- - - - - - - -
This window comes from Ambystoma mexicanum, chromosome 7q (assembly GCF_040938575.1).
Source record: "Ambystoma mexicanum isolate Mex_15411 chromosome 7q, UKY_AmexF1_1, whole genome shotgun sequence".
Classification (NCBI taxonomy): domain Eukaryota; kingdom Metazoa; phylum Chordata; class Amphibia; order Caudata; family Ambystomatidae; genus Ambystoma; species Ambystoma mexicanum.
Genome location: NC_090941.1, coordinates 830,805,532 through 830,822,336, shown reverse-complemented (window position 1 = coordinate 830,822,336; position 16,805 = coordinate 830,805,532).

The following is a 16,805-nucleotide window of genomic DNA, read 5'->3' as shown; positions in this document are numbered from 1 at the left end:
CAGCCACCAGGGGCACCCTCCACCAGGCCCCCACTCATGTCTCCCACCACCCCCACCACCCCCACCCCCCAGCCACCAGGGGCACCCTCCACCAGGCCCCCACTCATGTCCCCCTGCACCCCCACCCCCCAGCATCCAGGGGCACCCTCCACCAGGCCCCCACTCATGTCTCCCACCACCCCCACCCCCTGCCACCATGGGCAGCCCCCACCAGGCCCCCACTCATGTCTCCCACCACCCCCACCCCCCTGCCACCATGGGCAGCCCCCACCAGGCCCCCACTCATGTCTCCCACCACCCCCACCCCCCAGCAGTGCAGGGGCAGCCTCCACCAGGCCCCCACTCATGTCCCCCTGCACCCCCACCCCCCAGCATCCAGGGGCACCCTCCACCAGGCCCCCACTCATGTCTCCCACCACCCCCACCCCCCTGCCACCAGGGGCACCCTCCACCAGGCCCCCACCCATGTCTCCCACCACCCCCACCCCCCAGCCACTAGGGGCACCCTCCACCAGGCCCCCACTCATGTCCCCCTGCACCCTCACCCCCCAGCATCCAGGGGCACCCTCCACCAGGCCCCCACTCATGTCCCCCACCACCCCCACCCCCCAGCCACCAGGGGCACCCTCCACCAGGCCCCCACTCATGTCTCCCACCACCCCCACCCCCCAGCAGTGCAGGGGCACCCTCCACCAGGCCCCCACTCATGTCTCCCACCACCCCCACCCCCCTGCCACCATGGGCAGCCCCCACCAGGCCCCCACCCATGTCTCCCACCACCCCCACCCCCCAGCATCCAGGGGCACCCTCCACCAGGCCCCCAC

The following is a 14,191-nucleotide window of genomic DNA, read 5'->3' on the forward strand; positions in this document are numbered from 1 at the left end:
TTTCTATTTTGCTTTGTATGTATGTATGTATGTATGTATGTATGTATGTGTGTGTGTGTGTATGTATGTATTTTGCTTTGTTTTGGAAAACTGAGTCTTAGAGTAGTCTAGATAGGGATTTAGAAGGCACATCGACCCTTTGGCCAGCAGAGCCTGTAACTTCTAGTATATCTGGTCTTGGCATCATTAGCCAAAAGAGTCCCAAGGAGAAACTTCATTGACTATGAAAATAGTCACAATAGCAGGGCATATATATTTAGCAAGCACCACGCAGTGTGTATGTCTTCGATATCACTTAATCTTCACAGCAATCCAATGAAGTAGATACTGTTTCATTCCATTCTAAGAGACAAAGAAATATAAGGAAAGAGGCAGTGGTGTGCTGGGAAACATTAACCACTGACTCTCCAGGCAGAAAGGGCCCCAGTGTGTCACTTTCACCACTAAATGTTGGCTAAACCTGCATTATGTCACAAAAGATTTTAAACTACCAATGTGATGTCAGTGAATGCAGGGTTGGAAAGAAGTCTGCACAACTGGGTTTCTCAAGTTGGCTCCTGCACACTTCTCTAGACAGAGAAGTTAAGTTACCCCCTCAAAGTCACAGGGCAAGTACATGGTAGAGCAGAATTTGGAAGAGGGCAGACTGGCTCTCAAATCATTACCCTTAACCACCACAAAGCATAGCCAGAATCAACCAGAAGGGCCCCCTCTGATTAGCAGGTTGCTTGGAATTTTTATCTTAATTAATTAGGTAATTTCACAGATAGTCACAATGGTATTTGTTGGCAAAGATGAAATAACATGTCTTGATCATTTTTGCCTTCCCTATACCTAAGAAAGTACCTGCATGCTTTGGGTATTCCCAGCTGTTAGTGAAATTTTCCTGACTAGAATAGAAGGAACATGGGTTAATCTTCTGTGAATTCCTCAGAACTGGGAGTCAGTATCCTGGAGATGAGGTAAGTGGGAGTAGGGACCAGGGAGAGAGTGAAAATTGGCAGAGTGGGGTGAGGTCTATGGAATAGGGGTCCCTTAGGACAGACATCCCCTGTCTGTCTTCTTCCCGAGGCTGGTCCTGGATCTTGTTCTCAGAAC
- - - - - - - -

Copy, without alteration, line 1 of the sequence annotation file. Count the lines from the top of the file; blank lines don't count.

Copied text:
This window comes from Ambystoma mexicanum, chromosome 7q (assembly GCF_040938575.1).